Summary: Today we are reminded to give what Jesus gave to us.
John 13:31-35 LOVE ONE ANOTHER
Today is Mother’s Day. Have all of you sent or received your Mother’s Day cards yet? It can be a lot of work, sometimes, trying to find the perfect Mother’s Day card. Some of those cards are just too sappy – you wonder to yourself, “Who writes these things?” Some of those cards are too long – the poems are over three pages long! Some cards have a sense of humor that you just don’t get, or don’t like. Some cards are too cold, too distant. But then, finally, you find the perfect card. Sometimes it takes awhile. Whatever Mother’s Day card you buy, or receive, they all have one common theme, and that common theme is love. I don’t think it’s possible to find a Mother’s Day card that doesn’t contain the word “love” on it. It’s the sign of a healthy family, when the word “love” can be used to describe how everyone feels about each other.
Today, Jesus tells us that love is also a sign of a healthy spiritual family. “Love one another,” Jesus told his disciples. According to Jesus, “love” is not just something that is contained in a greeting card, or is something that you say on Mother’s Day. “Love” is a sign, or THE sign, of being a disciple of Jesus Christ. Today, we’re going to ponder what that means. We’re going to ask ourselves, “Have I been showing this kind of love to my fellow Christians?” We’re going to look at Jesus’ love for us. By the time this sermon is over, it is my prayer that you will be motivated more and more, to show love, real Christian love, to the people that God has placed into your life.
It was a common thing for a Jewish person, right before he died, to gather his family together and tell them one last thing that he wanted them to remember. That’s what Jesus does here. He knows he’s going to die. He knows that he’s no longer going to be spending time with his disciples in the same way that he had been doing before. And so, the night before he died, Jesus gathered his disciples together. He had one last thing he wanted to share with them. Verse 34: “A new command I give you: Love one another.”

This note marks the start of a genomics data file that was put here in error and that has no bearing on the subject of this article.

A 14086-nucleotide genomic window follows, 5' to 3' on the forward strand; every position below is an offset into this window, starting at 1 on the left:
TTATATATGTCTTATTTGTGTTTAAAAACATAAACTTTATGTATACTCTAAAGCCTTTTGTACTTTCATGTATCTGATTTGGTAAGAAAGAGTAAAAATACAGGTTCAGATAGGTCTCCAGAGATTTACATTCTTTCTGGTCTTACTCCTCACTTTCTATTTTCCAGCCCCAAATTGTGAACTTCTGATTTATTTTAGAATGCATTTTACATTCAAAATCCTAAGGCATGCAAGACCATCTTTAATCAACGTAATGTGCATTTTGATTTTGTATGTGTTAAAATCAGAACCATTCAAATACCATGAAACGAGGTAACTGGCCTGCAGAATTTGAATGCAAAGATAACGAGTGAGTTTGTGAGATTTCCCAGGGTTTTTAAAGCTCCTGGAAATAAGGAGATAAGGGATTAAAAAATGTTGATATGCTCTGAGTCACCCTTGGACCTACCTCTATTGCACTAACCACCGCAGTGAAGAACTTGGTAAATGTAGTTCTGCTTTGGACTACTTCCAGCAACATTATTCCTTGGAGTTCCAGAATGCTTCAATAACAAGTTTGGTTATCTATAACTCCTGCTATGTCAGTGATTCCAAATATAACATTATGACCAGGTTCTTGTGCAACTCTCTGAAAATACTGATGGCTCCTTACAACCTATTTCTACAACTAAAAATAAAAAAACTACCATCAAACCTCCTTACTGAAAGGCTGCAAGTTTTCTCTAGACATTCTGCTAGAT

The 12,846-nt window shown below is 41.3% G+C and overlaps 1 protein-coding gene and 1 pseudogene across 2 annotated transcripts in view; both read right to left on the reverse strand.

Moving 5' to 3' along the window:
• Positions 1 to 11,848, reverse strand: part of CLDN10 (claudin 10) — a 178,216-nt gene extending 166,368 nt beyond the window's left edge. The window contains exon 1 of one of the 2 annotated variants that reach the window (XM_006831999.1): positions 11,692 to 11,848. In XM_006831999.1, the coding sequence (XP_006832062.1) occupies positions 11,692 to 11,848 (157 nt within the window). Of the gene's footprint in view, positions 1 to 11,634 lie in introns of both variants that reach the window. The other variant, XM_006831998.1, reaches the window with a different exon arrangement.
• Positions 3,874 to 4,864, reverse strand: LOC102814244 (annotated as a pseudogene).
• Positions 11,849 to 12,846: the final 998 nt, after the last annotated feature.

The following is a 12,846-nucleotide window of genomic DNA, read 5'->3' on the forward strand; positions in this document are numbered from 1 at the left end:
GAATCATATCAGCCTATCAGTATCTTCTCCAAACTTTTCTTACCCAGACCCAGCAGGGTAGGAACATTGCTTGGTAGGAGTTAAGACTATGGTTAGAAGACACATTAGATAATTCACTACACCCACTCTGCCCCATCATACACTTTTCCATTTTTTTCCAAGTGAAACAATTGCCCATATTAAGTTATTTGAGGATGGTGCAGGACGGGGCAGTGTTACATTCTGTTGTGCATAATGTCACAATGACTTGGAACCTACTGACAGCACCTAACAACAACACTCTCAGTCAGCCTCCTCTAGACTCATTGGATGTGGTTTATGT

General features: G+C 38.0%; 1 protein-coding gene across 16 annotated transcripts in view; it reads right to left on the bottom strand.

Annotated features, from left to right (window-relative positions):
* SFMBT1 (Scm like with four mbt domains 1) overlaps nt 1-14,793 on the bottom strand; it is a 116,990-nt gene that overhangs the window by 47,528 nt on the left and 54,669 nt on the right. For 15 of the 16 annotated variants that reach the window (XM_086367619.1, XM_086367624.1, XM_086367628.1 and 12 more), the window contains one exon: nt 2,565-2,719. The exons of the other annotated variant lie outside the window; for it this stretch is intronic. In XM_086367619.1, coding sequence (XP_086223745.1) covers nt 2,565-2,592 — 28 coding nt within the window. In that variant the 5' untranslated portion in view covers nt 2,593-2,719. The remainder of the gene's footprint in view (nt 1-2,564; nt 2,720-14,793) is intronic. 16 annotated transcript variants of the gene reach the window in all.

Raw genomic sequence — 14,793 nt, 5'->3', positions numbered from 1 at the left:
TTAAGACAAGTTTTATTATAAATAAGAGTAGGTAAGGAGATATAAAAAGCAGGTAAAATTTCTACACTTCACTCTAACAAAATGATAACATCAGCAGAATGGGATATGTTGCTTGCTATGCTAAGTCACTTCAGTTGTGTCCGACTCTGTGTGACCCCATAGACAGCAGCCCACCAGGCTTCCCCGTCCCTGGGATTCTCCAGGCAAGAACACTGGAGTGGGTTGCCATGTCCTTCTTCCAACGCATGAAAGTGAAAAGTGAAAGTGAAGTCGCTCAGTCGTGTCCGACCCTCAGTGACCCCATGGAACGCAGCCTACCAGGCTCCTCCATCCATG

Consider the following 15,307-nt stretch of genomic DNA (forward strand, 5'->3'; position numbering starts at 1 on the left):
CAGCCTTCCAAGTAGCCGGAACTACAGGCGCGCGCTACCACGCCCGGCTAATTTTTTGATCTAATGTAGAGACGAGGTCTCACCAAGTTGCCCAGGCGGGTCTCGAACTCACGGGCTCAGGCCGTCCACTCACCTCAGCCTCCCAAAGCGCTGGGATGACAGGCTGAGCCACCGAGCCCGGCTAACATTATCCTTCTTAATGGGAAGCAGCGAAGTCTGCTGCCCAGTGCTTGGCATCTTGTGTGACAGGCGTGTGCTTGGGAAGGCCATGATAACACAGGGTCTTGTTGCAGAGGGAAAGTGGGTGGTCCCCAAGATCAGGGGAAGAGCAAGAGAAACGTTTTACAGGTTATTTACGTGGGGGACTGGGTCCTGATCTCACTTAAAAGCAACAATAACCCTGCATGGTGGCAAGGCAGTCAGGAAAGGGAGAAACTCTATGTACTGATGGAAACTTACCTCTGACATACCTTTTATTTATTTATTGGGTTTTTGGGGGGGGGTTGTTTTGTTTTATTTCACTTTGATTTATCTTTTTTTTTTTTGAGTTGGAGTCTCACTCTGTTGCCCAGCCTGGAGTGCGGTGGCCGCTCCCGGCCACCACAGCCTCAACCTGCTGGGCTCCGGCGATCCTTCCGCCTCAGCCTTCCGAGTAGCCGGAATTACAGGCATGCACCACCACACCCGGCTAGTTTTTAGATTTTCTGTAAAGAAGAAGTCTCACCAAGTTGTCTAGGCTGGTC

You could say that Jesus was giving them the 11th commandment. “Look at the fellow disciples who are sitting next to you. John, look at Andrew. Peter, look at Philip. Matthew, look at James. Look at these people who are sitting next to you! I want you to love them.” And the word for “love” that we find here in the Bible is really a unique word. It’s the word “Agape” in the Greek. It’s a special kind of love, a love that expects nothing in return, a love that doesn’t keep score. A love that just gives and gives an gives, and doesn’t demand any type of giving back. A generous, sacrificial kind of love. “I want you to show each other that kind of love,” Jesus told his disciples.
And then Jesus gave them an example of that special, agape-kind of love. The second half of verse 34: “As I have loved you, so you must love one another.” Very soon, the disciples would see what kind of love Jesus would show them. The giving, the sacrificing, the humility, even the suffering – all these things were a part of the love that Jesus was about to show his disciples.
And as those disciples showed that kind of love to each other, the world would take notice. Look at verse 35: “By this all men will know that you are my disciples, if you love one another.” The way Christians would treat each other would be a visible sign to the rest of the world – these people are disciples of Jesus Christ – look at the way they treat each other.
An unbelieving Greek historian in the first century wrote this about the Christians: “It is incredible to see the fervor with which the people of that religion help each other in their wants. They spare nothing. Their first legislator has put it into their heads that they are brethren” (Lucian, AD 120-200). One of the leaders of the Christians wrote this: “It is our care for the helpless, our practice of lovingkindness, that brands us in the eyes of many of our opponents. ‘Look!’ they say. ‘How they love one another! Look how they are prepared to die for one another!’” (Tertullian).
Does this kind of love exist among us, the Christians of today? Is that really a description of just how greatly we are concerned for each other? Sometimes, the answer is yes. But often times, our sinful nature does get the best of us, and the answer is a very sad no. Jesus wanted Christians to go to the ends of the earth for each other. But that sinful nature we have often gets in the way of us really showing any type of love for each other.